Enter 1998’s Aquemini. Armed with a mostly original soundscape, the production on their third album accommodates both rappers’ lyrical exercises with a good set of polarizing beats of Outkast’s discography. Andre’s weirdness had amplified in the public sphere, and Big Boi began to emulate ‘gangsta’ persona he is known for more and more. As a thesis statement for the album, “Return of the G” is an introductory message that spells this dynamic out. While Big Boi certainly was more concerned with Outkast themselves, Andre 3000’s verse is insanely critical of the ‘gangsta rap’ motif associated with southern rap. He denounces his own past to instead look into a shifting paradigm into his own changes, including the break down at the end where all the questions on his personal changes are manifested through aggression and an emotional ascension. As the initial introduction to Aquemini, this track sets off what would become Outkast’s ambitions for the subsequent part of their career.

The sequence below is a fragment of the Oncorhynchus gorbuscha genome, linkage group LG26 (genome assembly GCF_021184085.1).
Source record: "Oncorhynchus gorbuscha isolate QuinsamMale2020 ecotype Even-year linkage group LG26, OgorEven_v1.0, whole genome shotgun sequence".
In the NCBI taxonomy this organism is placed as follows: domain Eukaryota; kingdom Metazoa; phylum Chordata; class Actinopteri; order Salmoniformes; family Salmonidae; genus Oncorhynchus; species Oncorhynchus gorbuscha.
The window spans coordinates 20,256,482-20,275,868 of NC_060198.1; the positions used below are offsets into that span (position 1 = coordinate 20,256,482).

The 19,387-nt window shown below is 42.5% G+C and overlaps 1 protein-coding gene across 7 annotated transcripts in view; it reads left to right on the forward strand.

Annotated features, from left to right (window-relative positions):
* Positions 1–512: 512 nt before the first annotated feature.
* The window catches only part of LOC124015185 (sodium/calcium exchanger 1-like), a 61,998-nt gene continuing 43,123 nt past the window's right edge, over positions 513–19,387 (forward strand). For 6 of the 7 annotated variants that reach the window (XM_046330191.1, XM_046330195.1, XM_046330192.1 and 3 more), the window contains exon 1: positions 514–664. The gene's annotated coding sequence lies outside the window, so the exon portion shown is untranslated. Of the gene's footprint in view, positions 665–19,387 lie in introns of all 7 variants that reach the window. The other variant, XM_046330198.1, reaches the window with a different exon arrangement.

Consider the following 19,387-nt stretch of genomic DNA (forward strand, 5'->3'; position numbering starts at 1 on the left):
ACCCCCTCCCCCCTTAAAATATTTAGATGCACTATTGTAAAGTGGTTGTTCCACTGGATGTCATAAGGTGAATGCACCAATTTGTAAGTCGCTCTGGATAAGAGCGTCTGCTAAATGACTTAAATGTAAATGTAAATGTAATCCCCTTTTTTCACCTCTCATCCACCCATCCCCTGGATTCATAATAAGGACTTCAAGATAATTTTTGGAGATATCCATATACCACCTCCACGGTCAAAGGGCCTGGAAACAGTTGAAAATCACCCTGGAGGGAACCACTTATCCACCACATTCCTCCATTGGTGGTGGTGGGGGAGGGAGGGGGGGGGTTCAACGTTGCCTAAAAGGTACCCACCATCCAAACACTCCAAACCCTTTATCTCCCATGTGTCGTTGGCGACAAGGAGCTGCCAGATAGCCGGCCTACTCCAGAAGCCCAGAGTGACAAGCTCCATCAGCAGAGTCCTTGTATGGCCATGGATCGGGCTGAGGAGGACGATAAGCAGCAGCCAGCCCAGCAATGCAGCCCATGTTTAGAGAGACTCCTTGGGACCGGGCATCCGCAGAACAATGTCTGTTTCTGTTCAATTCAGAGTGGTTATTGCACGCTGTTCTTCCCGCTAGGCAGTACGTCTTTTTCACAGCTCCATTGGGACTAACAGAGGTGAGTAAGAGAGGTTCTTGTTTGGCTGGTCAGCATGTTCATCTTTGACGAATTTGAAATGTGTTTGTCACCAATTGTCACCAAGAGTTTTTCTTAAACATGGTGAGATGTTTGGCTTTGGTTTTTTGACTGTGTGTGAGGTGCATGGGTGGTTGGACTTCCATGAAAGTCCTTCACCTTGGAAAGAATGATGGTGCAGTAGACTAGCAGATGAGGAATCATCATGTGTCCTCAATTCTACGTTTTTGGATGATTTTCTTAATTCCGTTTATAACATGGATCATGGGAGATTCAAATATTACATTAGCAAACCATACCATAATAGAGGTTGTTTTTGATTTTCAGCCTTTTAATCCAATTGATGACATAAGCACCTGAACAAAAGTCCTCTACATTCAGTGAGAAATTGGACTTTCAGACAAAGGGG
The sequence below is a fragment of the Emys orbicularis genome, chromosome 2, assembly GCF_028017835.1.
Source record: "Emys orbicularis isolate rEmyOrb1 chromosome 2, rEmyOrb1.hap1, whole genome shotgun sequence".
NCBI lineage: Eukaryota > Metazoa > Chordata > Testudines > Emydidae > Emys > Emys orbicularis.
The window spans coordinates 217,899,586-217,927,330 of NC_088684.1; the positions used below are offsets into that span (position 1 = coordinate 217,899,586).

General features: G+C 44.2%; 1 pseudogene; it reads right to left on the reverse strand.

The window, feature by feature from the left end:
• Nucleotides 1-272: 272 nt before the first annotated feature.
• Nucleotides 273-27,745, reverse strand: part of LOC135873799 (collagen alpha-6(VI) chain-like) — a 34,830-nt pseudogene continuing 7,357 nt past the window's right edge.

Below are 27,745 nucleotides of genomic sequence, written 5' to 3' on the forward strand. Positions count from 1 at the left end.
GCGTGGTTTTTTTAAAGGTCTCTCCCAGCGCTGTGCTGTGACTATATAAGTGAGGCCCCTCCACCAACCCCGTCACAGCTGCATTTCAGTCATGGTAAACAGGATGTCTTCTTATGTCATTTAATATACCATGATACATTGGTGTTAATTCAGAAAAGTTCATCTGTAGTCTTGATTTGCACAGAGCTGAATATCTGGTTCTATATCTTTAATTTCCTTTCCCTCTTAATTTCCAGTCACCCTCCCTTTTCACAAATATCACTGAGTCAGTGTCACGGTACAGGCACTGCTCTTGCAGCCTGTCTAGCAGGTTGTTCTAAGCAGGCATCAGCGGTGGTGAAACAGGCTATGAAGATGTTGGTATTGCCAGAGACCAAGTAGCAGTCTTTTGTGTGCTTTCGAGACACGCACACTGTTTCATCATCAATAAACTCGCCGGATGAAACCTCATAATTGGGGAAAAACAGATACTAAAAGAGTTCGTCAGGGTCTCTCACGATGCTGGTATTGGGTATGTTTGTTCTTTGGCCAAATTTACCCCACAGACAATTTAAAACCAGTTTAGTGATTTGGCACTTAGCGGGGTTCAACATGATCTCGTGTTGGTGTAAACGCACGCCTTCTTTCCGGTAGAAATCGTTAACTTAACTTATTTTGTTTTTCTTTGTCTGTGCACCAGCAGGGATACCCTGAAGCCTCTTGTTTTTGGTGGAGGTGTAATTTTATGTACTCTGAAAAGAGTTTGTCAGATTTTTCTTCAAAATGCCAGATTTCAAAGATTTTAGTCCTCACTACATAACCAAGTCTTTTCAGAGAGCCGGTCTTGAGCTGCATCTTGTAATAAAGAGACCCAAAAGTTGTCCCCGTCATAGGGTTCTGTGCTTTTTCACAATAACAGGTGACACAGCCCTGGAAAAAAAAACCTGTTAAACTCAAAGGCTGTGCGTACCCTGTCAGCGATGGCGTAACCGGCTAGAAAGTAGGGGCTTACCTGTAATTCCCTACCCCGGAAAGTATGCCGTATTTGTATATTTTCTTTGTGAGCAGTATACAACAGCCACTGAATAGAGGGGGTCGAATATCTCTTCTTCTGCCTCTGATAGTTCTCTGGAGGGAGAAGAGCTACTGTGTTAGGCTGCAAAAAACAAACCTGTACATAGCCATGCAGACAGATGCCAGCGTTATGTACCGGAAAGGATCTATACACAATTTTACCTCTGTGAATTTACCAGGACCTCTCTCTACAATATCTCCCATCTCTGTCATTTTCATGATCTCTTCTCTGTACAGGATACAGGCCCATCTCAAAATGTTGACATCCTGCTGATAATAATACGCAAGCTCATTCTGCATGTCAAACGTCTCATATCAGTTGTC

Unlike the sample-based, minimalist production that made up ATLiens, Aquemini is mostly original compositions, and the songs that do feature samples make beats from very different sources than its predecessors. Instead of a good chunk of soul sample flips and sampled beats, soundtracks, prog rock samples, a Sly Stone break, and Hollywood sound effects are scattered throught the album. A record that stands out from this list is Camel’s 1976 album Moonmadness, that provides the sounds for “Y’all Scared” (sampling “Air Born”) and “Da Art of Storytellin’ Pt. 2” (sampling “Spirit of the Water”). This record stands out in particular as it was highly different for the time in terms of sampling, overall cementing the album’s more experimental soundscape stand out than Outkast’s southern contemporaries. The two tracks off the Camel album provides a particularly brooding atmosphere to the tracks on the songs they sample, and provide another emotional facet to the soundscape of Aquemini.